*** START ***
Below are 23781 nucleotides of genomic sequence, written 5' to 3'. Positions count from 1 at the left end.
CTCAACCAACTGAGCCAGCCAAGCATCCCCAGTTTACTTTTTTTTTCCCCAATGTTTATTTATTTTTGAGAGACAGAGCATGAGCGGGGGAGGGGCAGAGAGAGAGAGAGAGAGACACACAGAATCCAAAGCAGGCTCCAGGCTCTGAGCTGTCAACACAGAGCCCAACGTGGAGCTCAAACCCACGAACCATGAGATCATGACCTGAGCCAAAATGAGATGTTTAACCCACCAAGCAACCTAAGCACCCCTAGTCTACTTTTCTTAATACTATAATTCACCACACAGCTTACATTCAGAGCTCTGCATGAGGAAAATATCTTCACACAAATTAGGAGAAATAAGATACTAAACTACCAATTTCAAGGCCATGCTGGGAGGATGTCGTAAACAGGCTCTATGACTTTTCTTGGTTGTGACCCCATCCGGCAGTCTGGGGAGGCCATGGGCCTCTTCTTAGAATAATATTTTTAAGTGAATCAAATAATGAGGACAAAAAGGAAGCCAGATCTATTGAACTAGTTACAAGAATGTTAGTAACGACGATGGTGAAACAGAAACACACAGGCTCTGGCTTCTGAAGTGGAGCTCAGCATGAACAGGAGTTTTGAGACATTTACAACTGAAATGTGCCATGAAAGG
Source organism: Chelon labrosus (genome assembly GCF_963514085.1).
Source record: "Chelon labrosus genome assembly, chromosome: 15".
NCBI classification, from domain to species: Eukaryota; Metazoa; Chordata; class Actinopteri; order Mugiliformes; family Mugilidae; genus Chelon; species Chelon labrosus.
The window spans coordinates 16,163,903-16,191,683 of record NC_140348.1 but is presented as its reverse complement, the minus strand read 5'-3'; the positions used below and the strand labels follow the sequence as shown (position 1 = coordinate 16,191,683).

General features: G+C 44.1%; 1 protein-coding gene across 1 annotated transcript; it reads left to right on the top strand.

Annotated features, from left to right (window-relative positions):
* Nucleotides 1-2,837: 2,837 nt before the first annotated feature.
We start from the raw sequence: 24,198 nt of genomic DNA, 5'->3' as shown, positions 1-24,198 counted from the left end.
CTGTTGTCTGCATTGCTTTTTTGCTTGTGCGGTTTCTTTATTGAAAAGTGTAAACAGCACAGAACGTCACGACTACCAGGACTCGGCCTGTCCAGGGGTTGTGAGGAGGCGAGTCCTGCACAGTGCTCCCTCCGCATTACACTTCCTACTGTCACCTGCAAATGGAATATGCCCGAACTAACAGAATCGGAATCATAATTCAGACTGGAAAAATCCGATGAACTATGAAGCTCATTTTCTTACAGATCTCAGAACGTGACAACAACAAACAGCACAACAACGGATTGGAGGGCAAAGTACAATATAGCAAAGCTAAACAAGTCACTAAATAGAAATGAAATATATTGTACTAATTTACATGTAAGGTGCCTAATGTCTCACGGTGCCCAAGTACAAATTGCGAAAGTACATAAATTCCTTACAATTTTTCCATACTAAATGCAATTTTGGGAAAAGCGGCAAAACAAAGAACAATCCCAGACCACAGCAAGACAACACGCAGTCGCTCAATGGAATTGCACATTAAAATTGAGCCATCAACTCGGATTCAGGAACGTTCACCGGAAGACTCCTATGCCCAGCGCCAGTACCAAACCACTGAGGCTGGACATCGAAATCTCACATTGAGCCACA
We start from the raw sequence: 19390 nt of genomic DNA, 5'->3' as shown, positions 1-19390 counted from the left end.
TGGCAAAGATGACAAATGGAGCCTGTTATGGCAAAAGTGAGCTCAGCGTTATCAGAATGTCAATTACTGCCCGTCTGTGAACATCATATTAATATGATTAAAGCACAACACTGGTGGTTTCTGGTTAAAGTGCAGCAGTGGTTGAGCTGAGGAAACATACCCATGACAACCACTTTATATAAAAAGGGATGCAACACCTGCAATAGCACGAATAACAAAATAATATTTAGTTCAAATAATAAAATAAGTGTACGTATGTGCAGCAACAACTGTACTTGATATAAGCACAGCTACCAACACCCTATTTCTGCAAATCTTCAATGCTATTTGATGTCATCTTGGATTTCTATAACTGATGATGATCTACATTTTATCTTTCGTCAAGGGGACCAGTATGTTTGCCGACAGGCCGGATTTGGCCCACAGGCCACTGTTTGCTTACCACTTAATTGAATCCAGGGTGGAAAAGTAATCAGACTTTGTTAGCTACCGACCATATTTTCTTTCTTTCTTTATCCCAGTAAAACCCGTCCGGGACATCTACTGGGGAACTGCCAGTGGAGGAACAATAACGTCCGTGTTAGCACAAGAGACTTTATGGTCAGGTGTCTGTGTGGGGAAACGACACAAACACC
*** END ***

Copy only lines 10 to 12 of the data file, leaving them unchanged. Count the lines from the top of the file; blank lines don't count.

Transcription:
We start from the raw sequence: 24,198 nt of genomic DNA, 5'->3' as shown, positions 1-24,198 counted from the left end.
CTGTTGTCTGCATTGCTTTTTTGCTTGTGCGGTTTCTTTATTGAAAAGTGTAAACAGCACAGAACGTCACGACTACCAGGACTCGGCCTGTCCAGGGGTTGTGAGGAGGCGAGTCCTGCACAGTGCTCCCTCCGCATTACACTTCCTACTGTCACCTGCAAATGGAATATGCCCGAACTAACAGAATCGGAATCATAATTCAGACTGGAAAAATCCGATGAACTATGAAGCTCATTTTCTTACAGATCTCAGAACGTGACAACAACAAACAGCACAACAACGGATTGGAGGGCAAAGTACAATATAGCAAAGCTAAACAAGTCACTAAATAGAAATGAAATATATTGTACTAATTTACATGTAAGGTGCCTAATGTCTCACGGTGCCCAAGTACAAATTGCGAAAGTACATAAATTCCTTACAATTTTTCCATACTAAATGCAATTTTGGGAAAAGCGGCAAAACAAAGAACAATCCCAGACCACAGCAAGACAACACGCAGTCGCTCAATGGAATTGCACATTAAAATTGAGCCATCAACTCGGATTCAGGAACGTTCACCGGAAGACTCCTATGCCCAGCGCCAGTACCAAACCACTGAGGCTGGACATCGAAATCTCACATTGAGCCACA
We start from the raw sequence: 19390 nt of genomic DNA, 5'->3' as shown, positions 1-19390 counted from the left end.